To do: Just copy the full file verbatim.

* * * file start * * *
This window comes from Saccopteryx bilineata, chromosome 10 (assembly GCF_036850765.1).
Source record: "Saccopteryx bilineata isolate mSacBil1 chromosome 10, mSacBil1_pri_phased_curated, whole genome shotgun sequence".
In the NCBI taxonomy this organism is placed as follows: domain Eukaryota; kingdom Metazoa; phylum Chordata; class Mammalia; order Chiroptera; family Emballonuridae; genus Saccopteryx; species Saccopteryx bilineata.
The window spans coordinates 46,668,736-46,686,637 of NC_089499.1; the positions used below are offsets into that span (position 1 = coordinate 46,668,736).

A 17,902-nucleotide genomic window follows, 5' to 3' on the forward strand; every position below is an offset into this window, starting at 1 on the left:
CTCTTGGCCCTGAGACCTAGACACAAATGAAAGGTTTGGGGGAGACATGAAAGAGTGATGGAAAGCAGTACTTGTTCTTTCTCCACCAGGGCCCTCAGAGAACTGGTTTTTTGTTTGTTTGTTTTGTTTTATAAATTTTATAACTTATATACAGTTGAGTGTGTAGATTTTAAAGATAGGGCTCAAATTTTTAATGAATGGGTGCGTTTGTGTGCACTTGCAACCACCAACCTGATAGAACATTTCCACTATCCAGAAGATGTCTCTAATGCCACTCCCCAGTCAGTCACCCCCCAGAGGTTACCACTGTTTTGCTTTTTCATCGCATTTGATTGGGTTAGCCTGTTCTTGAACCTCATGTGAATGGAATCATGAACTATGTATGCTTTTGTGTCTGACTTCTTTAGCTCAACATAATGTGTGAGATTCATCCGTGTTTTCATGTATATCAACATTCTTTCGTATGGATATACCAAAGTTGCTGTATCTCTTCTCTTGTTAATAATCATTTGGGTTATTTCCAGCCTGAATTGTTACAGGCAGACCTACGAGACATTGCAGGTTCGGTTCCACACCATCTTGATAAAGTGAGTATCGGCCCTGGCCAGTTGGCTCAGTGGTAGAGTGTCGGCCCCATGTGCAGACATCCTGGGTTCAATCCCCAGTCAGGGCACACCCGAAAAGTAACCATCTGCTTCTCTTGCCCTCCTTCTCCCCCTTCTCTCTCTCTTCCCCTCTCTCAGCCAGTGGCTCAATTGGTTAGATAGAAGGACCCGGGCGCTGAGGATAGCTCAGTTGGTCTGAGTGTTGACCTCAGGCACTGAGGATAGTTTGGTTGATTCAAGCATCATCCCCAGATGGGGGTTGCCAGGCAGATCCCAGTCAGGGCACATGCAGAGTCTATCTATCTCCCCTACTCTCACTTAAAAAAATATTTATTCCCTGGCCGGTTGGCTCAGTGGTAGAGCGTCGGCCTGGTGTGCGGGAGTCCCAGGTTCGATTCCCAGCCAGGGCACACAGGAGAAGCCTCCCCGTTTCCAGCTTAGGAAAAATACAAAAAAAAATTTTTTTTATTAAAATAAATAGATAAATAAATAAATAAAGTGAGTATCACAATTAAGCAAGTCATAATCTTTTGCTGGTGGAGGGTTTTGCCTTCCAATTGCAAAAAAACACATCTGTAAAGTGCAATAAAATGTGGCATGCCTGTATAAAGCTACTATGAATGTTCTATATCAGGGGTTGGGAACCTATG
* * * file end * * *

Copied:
This window comes from Saccopteryx bilineata, chromosome 10 (assembly GCF_036850765.1).
Source record: "Saccopteryx bilineata isolate mSacBil1 chromosome 10, mSacBil1_pri_phased_curated, whole genome shotgun sequence".
In the NCBI taxonomy this organism is placed as follows: domain Eukaryota; kingdom Metazoa; phylum Chordata; class Mammalia; order Chiroptera; family Emballonuridae; genus Saccopteryx; species Saccopteryx bilineata.
The window spans coordinates 46,668,736-46,686,637 of NC_089499.1; the positions used below are offsets into that span (position 1 = coordinate 46,668,736).

A 17,902-nucleotide genomic window follows, 5' to 3' on the forward strand; every position below is an offset into this window, starting at 1 on the left:
CTCTTGGCCCTGAGACCTAGACACAAATGAAAGGTTTGGGGGAGACATGAAAGAGTGATGGAAAGCAGTACTTGTTCTTTCTCCACCAGGGCCCTCAGAGAACTGGTTTTTTGTTTGTTTGTTTTGTTTTATAAATTTTATAACTTATATACAGTTGAGTGTGTAGATTTTAAAGATAGGGCTCAAATTTTTAATGAATGGGTGCGTTTGTGTGCACTTGCAACCACCAACCTGATAGAACATTTCCACTATCCAGAAGATGTCTCTAATGCCACTCCCCAGTCAGTCACCCCCCAGAGGTTACCACTGTTTTGCTTTTTCATCGCATTTGATTGGGTTAGCCTGTTCTTGAACCTCATGTGAATGGAATCATGAACTATGTATGCTTTTGTGTCTGACTTCTTTAGCTCAACATAATGTGTGAGATTCATCCGTGTTTTCATGTATATCAACATTCTTTCGTATGGATATACCAAAGTTGCTGTATCTCTTCTCTTGTTAATAATCATTTGGGTTATTTCCAGCCTGAATTGTTACAGGCAGACCTACGAGACATTGCAGGTTCGGTTCCACACCATCTTGATAAAGTGAGTATCGGCCCTGGCCAGTTGGCTCAGTGGTAGAGTGTCGGCCCCATGTGCAGACATCCTGGGTTCAATCCCCAGTCAGGGCACACCCGAAAAGTAACCATCTGCTTCTCTTGCCCTCCTTCTCCCCCTTCTCTCTCTCTTCCCCTCTCTCAGCCAGTGGCTCAATTGGTTAGATAGAAGGACCCGGGCGCTGAGGATAGCTCAGTTGGTCTGAGTGTTGACCTCAGGCACTGAGGATAGTTTGGTTGATTCAAGCATCATCCCCAGATGGGGGTTGCCAGGCAGATCCCAGTCAGGGCACATGCAGAGTCTATCTATCTCCCCTACTCTCACTTAAAAAAATATTTATTCCCTGGCCGGTTGGCTCAGTGGTAGAGCGTCGGCCTGGTGTGCGGGAGTCCCAGGTTCGATTCCCAGCCAGGGCACACAGGAGAAGCCTCCCCGTTTCCAGCTTAGGAAAAATACAAAAAAAAATTTTTTTTATTAAAATAAATAGATAAATAAATAAATAAAGTGAGTATCACAATTAAGCAAGTCATAATCTTTTGCTGGTGGAGGGTTTTGCCTTCCAATTGCAAAAAAACACATCTGTAAAGTGCAATAAAATGTGGCATGCCTGTATAAAGCTACTATGAATGTTCTATATCAGGGGTTGGGAACCTATG